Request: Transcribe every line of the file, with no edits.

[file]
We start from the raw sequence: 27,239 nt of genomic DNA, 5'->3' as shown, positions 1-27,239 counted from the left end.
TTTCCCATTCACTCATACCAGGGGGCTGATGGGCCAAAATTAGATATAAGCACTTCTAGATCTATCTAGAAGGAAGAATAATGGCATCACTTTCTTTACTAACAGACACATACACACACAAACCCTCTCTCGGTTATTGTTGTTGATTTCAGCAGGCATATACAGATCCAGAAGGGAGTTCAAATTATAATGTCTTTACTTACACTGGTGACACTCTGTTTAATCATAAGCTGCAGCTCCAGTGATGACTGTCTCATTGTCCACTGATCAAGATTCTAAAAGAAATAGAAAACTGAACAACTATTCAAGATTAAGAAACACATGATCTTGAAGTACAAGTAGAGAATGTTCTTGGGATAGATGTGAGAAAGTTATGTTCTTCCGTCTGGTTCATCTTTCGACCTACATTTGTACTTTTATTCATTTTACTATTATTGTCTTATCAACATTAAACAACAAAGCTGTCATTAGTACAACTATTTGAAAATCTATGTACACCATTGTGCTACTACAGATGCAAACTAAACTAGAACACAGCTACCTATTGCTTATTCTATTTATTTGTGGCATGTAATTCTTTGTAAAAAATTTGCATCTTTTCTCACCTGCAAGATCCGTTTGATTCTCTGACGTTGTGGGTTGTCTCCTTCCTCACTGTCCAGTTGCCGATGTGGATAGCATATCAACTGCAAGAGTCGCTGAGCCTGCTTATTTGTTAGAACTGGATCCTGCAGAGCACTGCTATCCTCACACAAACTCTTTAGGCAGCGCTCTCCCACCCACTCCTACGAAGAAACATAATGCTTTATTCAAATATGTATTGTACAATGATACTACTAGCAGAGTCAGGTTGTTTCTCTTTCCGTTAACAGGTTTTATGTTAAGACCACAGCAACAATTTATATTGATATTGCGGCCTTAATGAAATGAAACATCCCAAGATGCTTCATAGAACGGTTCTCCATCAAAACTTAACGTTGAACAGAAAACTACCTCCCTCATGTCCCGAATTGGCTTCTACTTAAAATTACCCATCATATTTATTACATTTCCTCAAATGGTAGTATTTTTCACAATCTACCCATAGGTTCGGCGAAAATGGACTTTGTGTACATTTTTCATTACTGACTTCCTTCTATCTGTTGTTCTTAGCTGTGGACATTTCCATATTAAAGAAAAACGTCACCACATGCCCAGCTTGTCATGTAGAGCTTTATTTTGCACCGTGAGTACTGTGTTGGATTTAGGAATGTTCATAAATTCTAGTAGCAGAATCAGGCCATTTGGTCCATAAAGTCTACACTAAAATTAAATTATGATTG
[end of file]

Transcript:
We start from the raw sequence: 27,239 nt of genomic DNA, 5'->3' as shown, positions 1-27,239 counted from the left end.
TTTCCCATTCACTCATACCAGGGGGCTGATGGGCCAAAATTAGATATAAGCACTTCTAGATCTATCTAGAAGGAAGAATAATGGCATCACTTTCTTTACTAACAGACACATACACACACAAACCCTCTCTCGGTTATTGTTGTTGATTTCAGCAGGCATATACAGATCCAGAAGGGAGTTCAAATTATAATGTCTTTACTTACACTGGTGACACTCTGTTTAATCATAAGCTGCAGCTCCAGTGATGACTGTCTCATTGTCCACTGATCAAGATTCTAAAAGAAATAGAAAACTGAACAACTATTCAAGATTAAGAAACACATGATCTTGAAGTACAAGTAGAGAATGTTCTTGGGATAGATGTGAGAAAGTTATGTTCTTCCGTCTGGTTCATCTTTCGACCTACATTTGTACTTTTATTCATTTTACTATTATTGTCTTATCAACATTAAACAACAAAGCTGTCATTAGTACAACTATTTGAAAATCTATGTACACCATTGTGCTACTACAGATGCAAACTAAACTAGAACACAGCTACCTATTGCTTATTCTATTTATTTGTGGCATGTAATTCTTTGTAAAAAATTTGCATCTTTTCTCACCTGCAAGATCCGTTTGATTCTCTGACGTTGTGGGTTGTCTCCTTCCTCACTGTCCAGTTGCCGATGTGGATAGCATATCAACTGCAAGAGTCGCTGAGCCTGCTTATTTGTTAGAACTGGATCCTGCAGAGCACTGCTATCCTCACACAAACTCTTTAGGCAGCGCTCTCCCACCCACTCCTACGAAGAAACATAATGCTTTATTCAAATATGTATTGTACAATGATACTACTAGCAGAGTCAGGTTGTTTCTCTTTCCGTTAACAGGTTTTATGTTAAGACCACAGCAACAATTTATATTGATATTGCGGCCTTAATGAAATGAAACATCCCAAGATGCTTCATAGAACGGTTCTCCATCAAAACTTAACGTTGAACAGAAAACTACCTCCCTCATGTCCCGAATTGGCTTCTACTTAAAATTACCCATCATATTTATTACATTTCCTCAAATGGTAGTATTTTTCACAATCTACCCATAGGTTCGGCGAAAATGGACTTTGTGTACATTTTTCATTACTGACTTCCTTCTATCTGTTGTTCTTAGCTGTGGACATTTCCATATTAAAGAAAAACGTCACCACATGCCCAGCTTGTCATGTAGAGCTTTATTTTGCACCGTGAGTACTGTGTTGGATTTAGGAATGTTCATAAATTCTAGTAGCAGAATCAGGCCATTTGGTCCATAAAGTCTACACTAAAATTAAATTATGATTG